The 2020 Budget, as outlined by Finance Minister Tito Mboweni earlier this week, “didn’t give much hope to the construction industry”, construction materials company AfriSam sales and marketing executive Richard Tomes told Engineering News on Friday.
Growth in this sector was expected to remain relatively flat, he said, adding that the infrastructure and construction sectors were not regressing, as “massive urbanisation” was still happening, meaning that schools, clinics, houses and the like still needed to be built for South Africa’s population, which was growing at 1.5%.
However, Tomes indicated that the challenges that South Africa was facing, including financial risks, uncertainty, low economic growth and rising debt levels, “are no different” to the ones experienced prior to the country’s galvanisation in 1994, when crime and uncertainty about the future were also rife.
Taking this into consideration, he noted that “one of the big challenges” for businesses was reaching out to government to “show some confidence” in the country’s future.
According to Tomes, the private sector has about R800-billion that it could invest.
He implored the private sector to invest this money into the construction and infrastructure sectors, adding that if business confidence grew, and policy uncertainty was dealt with, it had the potential to undo some of the damage done to South Africa.
Within a South African context, Tomes told Engineering News that challenges, such as the uncertainty around the future of e-tolls, where a verdict is yet to be announced, and even the energy supply challenges, could provide an opportunity to transform a risk into a reward.
The recent announcement by government that businesses would now be able to generate their own electricity was a positive development.
“That will boost the economy, because one of the things that is holding back the economy at the moment is . . . the lack of energy,” said Tomes.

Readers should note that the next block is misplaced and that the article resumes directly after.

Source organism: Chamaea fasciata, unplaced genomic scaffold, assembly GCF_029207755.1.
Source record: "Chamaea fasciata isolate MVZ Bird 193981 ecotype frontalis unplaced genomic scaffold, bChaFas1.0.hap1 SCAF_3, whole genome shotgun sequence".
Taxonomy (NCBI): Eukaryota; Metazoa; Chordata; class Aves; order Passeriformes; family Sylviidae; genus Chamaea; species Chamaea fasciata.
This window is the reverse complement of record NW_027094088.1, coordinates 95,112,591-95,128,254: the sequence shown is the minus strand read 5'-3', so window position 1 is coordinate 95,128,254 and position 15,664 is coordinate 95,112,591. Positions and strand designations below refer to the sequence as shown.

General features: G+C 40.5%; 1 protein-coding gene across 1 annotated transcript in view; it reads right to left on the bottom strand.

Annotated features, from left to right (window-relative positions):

In the interim, with irregular or no spending, water shortages and service delivery protests becoming the new norm in South Africa, Tomes suggested that businesses, like AfriSam, need to ensure efficiency and cost management in current operations so that “when the upturn comes”, the construction and infrastructure industries were able to continue providing quality services and products that were needed.
“There may be a bit of pain in the short term, but it will turn around. It can’t carry on at this level.”
Speaking at AfriSam’s third yearly National Budget Breakfast on Friday, Econometrix economist Dr Azar Jammine touched on South Africa needing to overcome its skills shortage in an effort to resolve infrastructural backlogs.
In this respect, AfriSam has internal developmental programmes where aspiring artisans are developed and trained. Once equipped with the right knowledge and skills, these artisans have the ability to find employment opportunities, and these may not always be within AfriSam, Tomes said.
He added that, as part of its social and labour plans, AfriSam has also embarked on a journey of engagement with communities who are in need of various infrastructures, such as schools, classrooms or clinics.
“[These projects are] not going to offer a massive boost in terms of projects that are needed, but . . . they’re addressing the needs of local communities [and] we’re directing our spend to make sure that these projects benefit local communities.”
Big projects, like the recently announced harbour project in KwaZulu-Natal, were still needed, he acknowledged, adding that, with a turnaround, the South African National Roads Agency’s work on major highways and routes could “start to boost the economy again”.